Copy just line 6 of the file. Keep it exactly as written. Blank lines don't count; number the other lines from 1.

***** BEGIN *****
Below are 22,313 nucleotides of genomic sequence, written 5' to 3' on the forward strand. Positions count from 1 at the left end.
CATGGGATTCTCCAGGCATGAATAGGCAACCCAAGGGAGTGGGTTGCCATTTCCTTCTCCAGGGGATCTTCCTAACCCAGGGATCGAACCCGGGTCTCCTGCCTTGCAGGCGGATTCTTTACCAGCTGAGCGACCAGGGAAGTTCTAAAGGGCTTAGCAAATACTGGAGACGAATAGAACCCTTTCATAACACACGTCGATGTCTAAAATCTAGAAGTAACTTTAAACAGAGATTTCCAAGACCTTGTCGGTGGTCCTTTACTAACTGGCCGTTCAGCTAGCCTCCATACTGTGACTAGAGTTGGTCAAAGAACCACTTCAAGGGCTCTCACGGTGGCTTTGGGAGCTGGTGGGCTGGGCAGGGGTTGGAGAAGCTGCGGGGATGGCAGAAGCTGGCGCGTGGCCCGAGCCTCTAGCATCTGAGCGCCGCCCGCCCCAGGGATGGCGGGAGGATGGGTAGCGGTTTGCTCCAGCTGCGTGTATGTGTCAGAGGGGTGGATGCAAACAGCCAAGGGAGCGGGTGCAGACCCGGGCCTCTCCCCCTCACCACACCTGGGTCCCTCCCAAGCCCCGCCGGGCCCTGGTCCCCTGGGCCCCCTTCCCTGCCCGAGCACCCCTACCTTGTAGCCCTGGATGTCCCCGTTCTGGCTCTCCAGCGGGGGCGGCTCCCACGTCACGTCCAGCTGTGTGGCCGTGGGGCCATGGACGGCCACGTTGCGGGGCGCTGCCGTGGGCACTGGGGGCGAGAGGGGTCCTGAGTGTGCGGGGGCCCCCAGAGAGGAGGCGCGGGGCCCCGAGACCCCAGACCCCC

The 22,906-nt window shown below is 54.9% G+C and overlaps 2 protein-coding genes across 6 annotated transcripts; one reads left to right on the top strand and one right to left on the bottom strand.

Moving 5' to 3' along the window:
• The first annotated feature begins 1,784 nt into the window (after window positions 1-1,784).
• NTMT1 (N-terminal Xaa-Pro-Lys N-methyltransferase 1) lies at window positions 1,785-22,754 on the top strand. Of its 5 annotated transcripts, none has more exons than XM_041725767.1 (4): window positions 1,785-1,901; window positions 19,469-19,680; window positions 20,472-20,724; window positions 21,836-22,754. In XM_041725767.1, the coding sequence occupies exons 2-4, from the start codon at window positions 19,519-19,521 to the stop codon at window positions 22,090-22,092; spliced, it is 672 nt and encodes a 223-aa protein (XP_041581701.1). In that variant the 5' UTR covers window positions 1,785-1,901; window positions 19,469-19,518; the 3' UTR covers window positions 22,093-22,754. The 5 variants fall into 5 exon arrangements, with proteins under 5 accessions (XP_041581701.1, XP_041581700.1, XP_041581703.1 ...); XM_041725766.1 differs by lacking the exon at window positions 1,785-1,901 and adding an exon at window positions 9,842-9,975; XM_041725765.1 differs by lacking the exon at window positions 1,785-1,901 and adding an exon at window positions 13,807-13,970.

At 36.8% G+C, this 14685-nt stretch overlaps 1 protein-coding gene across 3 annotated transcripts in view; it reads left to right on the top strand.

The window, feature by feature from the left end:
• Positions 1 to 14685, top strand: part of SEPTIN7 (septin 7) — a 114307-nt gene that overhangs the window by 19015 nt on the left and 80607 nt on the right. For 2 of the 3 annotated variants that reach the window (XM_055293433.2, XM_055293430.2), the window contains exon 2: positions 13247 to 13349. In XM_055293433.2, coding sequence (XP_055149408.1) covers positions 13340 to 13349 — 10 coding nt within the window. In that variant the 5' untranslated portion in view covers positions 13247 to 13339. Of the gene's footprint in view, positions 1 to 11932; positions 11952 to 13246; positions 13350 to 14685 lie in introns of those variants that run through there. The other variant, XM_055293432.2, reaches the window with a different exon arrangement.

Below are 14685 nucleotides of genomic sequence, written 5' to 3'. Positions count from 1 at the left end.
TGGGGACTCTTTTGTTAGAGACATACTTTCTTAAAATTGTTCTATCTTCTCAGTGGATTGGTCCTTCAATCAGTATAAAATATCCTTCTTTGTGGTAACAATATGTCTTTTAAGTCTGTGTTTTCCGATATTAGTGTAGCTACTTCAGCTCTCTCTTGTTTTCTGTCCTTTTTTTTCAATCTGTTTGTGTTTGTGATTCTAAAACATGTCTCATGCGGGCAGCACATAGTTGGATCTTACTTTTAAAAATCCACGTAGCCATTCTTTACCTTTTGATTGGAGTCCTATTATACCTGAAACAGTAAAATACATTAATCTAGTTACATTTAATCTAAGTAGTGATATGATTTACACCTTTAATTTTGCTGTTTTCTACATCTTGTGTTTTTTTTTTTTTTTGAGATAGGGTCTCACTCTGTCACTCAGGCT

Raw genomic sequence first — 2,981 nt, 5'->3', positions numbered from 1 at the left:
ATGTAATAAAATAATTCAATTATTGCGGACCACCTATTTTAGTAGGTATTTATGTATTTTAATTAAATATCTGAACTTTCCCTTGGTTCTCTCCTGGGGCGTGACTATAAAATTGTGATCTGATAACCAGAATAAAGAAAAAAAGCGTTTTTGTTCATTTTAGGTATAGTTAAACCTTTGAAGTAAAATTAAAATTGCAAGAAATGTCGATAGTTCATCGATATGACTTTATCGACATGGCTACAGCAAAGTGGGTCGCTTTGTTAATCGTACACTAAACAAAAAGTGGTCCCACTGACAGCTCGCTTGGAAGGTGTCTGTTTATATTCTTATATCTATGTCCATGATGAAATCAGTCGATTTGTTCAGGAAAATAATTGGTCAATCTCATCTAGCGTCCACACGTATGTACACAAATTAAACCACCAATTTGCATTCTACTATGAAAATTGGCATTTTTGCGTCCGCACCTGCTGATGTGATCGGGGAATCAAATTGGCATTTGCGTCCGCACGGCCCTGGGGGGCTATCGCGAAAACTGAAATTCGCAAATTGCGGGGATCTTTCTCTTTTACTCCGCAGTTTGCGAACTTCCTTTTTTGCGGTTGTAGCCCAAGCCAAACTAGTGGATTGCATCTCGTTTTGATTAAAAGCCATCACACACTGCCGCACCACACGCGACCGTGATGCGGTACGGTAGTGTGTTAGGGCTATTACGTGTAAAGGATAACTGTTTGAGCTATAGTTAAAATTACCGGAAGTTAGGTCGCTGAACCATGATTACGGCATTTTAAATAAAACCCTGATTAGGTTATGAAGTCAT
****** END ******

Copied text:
• NTMT1 (N-terminal Xaa-Pro-Lys N-methyltransferase 1) lies at window positions 1,785-22,754 on the top strand. Of its 5 annotated transcripts, none has more exons than XM_041725767.1 (4): window positions 1,785-1,901; window positions 19,469-19,680; window positions 20,472-20,724; window positions 21,836-22,754. In XM_041725767.1, the coding sequence occupies exons 2-4, from the start codon at window positions 19,519-19,521 to the stop codon at window positions 22,090-22,092; spliced, it is 672 nt and encodes a 223-aa protein (XP_041581701.1). In that variant the 5' UTR covers window positions 1,785-1,901; window positions 19,469-19,518; the 3' UTR covers window positions 22,093-22,754. The 5 variants fall into 5 exon arrangements, with proteins under 5 accessions (XP_041581701.1, XP_041581700.1, XP_041581703.1 ...); XM_041725766.1 differs by lacking the exon at window positions 1,785-1,901 and adding an exon at window positions 9,842-9,975; XM_041725765.1 differs by lacking the exon at window positions 1,785-1,901 and adding an exon at window positions 13,807-13,970.